The project is now a collaborative effort between the Horticulture and Product Physiology (HPP) group at Wageningen University; the Biochemistry Laboratory of Wageningen University; and the Research Unit of Plants and Cultivation Systems in Horticulture (PSH) of INRAE.

“The difficult part about this is, on the one hand, some of the science is at the fundamental level, especially inducing [flowering]. On the other hand, it really applies. Therefore, our main challenge at the moment is to find the right funding source that falls between these two levels: both applied, but also more fundamental science."

The Four Steps of Lab Grown Fruit Production

  • Part 1: Multiplication stage
    First, a source of stem cells is required. Then they multiply. For lab-grown fruit, the stem cells come from the meristem at the tip of the plant's shoot. "This is basically something we have to optimize a little bit and make sure we have a good system in place because once we have a lot of meristems, we can do all our experiments with that."
  • Part 2: "The big fundamental question: how do we induce flowering in these meristems?" "We have found what we really think is a revolutionary technology by inducing these flowers without using genetic modification."
  • Part 3: Induction of fruit production. Once a flower has been pollinated, specific compounds are produced in the plant that cause the fruit to begin to grow. Instead of pollination, it is possible to directly apply these compounds and induce the passage of the fruit. This has been researched pretty well already, so it won't be the main focus of the project.
  • Part 4: Growing the fruit. This involves providing optimal carbohydrates and nutrients. Fruit of Knowledge also proposes to innovate bioreactors for fruit cultivation. "So our two main areas of focus are flower induction with this new technology and also modeling and experimentation with fruit growth."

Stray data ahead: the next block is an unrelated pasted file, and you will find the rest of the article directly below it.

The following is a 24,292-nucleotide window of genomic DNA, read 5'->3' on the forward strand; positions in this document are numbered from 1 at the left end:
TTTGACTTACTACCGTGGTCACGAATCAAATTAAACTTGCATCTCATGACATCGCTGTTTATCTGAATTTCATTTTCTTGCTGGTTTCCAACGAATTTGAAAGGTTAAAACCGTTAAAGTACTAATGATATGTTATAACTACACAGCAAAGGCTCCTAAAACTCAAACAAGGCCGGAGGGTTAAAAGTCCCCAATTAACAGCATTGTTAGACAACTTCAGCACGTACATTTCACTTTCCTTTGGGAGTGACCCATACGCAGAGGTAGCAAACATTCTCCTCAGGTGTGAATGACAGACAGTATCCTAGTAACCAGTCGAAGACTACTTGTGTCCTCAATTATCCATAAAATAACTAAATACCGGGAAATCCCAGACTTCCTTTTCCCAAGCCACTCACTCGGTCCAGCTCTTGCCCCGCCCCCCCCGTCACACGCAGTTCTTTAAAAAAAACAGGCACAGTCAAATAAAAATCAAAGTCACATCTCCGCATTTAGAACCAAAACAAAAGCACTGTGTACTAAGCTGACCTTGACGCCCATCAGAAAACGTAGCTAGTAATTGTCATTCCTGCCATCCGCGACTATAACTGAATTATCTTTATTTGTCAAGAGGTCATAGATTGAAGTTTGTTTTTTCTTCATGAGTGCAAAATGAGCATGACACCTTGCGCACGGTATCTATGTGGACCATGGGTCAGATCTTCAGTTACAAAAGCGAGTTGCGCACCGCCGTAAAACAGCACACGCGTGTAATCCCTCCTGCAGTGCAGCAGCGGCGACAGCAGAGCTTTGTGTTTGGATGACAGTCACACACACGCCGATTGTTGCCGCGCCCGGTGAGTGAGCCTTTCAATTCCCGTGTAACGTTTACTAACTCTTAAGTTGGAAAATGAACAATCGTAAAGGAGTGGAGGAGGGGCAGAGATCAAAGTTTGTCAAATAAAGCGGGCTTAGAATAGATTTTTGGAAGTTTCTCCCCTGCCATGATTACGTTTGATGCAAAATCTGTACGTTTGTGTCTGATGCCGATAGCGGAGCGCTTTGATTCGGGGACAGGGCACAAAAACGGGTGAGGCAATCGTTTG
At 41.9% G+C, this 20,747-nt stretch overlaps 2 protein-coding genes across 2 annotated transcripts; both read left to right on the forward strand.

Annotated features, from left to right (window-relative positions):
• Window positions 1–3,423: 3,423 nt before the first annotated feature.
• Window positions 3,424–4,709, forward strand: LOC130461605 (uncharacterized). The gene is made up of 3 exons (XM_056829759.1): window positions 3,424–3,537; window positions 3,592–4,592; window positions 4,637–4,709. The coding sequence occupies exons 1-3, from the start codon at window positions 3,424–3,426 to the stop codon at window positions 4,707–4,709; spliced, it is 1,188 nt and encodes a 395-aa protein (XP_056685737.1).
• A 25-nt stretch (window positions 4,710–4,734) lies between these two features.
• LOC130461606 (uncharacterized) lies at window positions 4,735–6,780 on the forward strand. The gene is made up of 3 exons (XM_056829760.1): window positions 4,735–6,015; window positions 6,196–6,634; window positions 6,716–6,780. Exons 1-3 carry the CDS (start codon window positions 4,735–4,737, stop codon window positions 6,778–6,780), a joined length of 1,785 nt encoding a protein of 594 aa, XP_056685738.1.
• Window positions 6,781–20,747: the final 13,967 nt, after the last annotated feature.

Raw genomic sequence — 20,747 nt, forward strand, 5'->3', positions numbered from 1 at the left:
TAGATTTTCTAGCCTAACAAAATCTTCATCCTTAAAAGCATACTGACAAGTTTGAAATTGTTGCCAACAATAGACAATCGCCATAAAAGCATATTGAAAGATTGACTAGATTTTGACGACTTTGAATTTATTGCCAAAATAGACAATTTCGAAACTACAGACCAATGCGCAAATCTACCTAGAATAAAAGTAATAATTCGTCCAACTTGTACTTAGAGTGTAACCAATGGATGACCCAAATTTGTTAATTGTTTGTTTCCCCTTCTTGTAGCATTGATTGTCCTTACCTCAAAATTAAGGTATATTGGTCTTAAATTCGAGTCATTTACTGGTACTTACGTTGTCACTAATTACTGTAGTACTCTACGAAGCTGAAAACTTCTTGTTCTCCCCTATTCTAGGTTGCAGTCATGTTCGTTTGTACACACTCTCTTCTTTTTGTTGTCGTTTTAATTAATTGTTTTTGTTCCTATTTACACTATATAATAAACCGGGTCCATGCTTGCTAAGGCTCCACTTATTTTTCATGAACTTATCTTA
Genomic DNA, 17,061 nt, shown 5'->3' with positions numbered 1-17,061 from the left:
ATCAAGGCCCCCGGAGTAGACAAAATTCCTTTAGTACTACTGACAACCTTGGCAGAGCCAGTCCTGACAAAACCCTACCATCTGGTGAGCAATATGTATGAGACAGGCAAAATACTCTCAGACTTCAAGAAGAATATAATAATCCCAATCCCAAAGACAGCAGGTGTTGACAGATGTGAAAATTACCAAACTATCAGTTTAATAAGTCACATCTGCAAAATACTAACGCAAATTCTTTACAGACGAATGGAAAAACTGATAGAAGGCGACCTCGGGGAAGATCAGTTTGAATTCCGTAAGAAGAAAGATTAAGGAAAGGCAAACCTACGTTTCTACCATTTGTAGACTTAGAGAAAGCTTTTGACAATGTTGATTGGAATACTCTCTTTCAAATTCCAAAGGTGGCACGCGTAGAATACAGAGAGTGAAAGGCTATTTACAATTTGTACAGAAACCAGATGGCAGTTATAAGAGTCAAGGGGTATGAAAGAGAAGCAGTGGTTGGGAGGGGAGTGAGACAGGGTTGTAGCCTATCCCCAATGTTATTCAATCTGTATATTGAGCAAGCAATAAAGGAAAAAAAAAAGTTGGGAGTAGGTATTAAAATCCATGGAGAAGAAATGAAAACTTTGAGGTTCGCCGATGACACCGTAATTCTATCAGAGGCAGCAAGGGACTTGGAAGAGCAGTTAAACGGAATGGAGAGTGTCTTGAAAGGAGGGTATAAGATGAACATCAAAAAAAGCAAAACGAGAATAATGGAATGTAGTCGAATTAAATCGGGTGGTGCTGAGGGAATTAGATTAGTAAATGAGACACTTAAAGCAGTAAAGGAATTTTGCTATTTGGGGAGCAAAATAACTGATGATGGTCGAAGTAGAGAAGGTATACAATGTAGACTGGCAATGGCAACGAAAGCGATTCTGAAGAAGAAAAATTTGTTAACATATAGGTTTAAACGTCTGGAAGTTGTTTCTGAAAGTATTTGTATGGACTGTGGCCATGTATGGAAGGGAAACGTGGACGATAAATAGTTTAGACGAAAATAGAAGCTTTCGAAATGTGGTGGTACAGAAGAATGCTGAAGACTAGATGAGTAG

Future scope, commercialization and derived applications
Fruit of Knowledge intends to dedicate the first two years of research to solving some fundamental problems. After four years, they want to present both proofs of concept and some concept designs to show how this technology could be implemented, working with stakeholders to see how it can be turned into a commercial reality. This will also involve optimizing some quality attributes, including taste, as well as scaling up, working on system efficiency, and understanding consumer acceptance.

For now, the research is being carried out using tomatoes as a model fruit, but Lucas is positive about the possibility of expanding to other products in the future: “I expect some translation will be needed, but many of the fundamentals will be the same. »

Lucas is also excited about the potential spin-off applications, including the “myriad” of great applications that could stem from the ability to control bloom or induce rapid bloom. “Maybe you want to have more control over your supply-demand and flowering, or maybe you want to flower much earlier or do a really fast reproduction, that kind of thing […] if we have this high precision control system to grow a fruit then there are many ideas we can get. For example, the relationships between the influx of nutrients and sugars and the final quality of the fruit ”. 

Previous article

next article


Zimbabwe blueberry growers seek access to Chinese market
The berry industry in Mexico continues to grow despite the challenges
Revolutionizing hydroponic berry irrigation – the 3-in-1 solution